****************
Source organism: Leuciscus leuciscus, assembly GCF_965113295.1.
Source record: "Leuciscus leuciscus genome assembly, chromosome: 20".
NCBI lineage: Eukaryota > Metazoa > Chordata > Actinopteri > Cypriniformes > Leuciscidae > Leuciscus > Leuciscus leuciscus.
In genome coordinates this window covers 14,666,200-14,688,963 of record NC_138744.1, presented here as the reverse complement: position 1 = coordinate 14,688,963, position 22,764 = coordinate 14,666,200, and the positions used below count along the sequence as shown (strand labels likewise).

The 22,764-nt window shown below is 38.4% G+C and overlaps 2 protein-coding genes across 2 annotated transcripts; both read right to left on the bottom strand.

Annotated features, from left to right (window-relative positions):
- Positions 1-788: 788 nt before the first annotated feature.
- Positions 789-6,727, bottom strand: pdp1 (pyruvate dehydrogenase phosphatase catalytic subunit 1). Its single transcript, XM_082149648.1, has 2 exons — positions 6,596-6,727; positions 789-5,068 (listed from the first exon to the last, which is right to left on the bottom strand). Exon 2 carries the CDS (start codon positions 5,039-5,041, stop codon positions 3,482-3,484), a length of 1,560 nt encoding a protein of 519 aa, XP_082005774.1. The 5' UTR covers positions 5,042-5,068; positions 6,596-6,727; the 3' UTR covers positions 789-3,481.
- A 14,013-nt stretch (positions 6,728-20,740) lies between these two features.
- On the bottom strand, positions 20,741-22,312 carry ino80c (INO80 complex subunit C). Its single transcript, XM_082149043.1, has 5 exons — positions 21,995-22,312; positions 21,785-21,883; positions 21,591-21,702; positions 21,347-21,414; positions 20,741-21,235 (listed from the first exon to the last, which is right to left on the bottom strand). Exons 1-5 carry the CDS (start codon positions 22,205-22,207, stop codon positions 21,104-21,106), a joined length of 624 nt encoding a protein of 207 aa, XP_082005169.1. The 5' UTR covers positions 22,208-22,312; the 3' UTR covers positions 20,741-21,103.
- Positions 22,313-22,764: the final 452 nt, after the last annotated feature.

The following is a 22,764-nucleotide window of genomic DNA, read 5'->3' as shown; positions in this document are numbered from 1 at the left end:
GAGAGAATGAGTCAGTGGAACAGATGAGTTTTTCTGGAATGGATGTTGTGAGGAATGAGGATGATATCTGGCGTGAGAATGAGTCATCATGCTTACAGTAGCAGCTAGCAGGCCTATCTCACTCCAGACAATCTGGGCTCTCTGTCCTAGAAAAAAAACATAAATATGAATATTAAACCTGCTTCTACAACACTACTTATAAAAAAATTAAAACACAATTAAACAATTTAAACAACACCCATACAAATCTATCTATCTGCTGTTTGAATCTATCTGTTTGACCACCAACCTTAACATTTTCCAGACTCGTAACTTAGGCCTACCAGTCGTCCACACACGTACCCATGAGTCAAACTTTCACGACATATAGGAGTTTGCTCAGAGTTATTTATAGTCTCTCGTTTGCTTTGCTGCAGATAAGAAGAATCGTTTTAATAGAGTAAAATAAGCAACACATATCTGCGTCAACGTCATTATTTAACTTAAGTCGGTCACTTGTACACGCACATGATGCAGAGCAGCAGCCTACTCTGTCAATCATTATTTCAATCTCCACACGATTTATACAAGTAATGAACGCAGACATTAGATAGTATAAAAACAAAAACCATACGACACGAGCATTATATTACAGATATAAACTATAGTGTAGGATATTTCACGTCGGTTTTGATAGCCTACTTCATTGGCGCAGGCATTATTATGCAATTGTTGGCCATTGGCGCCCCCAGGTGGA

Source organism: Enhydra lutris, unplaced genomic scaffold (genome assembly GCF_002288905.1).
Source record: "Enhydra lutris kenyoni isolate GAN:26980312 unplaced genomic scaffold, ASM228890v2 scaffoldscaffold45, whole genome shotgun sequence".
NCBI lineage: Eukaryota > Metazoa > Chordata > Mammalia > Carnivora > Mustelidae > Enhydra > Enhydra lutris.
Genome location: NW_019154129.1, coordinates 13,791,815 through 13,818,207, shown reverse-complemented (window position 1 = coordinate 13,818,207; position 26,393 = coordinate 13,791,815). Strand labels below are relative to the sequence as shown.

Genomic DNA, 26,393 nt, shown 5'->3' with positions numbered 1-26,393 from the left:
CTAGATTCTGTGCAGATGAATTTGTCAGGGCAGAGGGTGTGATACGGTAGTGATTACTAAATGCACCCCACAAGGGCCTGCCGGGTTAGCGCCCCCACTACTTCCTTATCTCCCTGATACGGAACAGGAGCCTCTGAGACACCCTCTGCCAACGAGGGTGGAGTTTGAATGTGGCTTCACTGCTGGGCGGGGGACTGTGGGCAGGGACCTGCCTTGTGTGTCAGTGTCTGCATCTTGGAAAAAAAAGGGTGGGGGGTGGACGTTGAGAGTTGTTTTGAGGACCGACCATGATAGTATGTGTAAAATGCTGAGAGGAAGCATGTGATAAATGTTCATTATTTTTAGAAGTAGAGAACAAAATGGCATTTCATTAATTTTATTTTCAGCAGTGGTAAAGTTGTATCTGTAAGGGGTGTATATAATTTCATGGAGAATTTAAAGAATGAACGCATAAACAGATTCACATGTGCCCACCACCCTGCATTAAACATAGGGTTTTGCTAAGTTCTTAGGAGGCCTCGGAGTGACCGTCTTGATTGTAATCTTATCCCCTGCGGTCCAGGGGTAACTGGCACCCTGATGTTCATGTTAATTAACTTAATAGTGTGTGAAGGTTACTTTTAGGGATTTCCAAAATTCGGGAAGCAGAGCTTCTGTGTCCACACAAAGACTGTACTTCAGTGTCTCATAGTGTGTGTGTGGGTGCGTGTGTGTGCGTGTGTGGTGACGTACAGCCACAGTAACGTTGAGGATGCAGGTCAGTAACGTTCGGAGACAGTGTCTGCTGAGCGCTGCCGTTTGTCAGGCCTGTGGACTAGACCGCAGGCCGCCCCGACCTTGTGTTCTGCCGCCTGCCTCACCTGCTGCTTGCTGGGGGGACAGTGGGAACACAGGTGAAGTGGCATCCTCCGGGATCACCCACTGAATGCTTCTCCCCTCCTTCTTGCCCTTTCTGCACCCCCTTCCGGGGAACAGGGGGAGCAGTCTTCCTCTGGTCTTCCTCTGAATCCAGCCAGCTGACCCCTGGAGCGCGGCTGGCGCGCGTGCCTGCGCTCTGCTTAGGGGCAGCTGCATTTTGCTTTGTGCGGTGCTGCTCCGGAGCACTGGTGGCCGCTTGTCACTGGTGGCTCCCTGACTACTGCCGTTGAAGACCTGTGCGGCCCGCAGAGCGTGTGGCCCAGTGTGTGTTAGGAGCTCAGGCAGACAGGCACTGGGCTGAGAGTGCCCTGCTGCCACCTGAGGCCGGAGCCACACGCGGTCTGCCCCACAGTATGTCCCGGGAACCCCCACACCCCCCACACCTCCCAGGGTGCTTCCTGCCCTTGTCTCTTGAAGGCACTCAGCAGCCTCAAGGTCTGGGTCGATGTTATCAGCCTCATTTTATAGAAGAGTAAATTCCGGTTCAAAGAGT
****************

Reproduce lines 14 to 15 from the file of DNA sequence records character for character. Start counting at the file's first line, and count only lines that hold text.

Source organism: Enhydra lutris, unplaced genomic scaffold (genome assembly GCF_002288905.1).
Source record: "Enhydra lutris kenyoni isolate GAN:26980312 unplaced genomic scaffold, ASM228890v2 scaffoldscaffold45, whole genome shotgun sequence".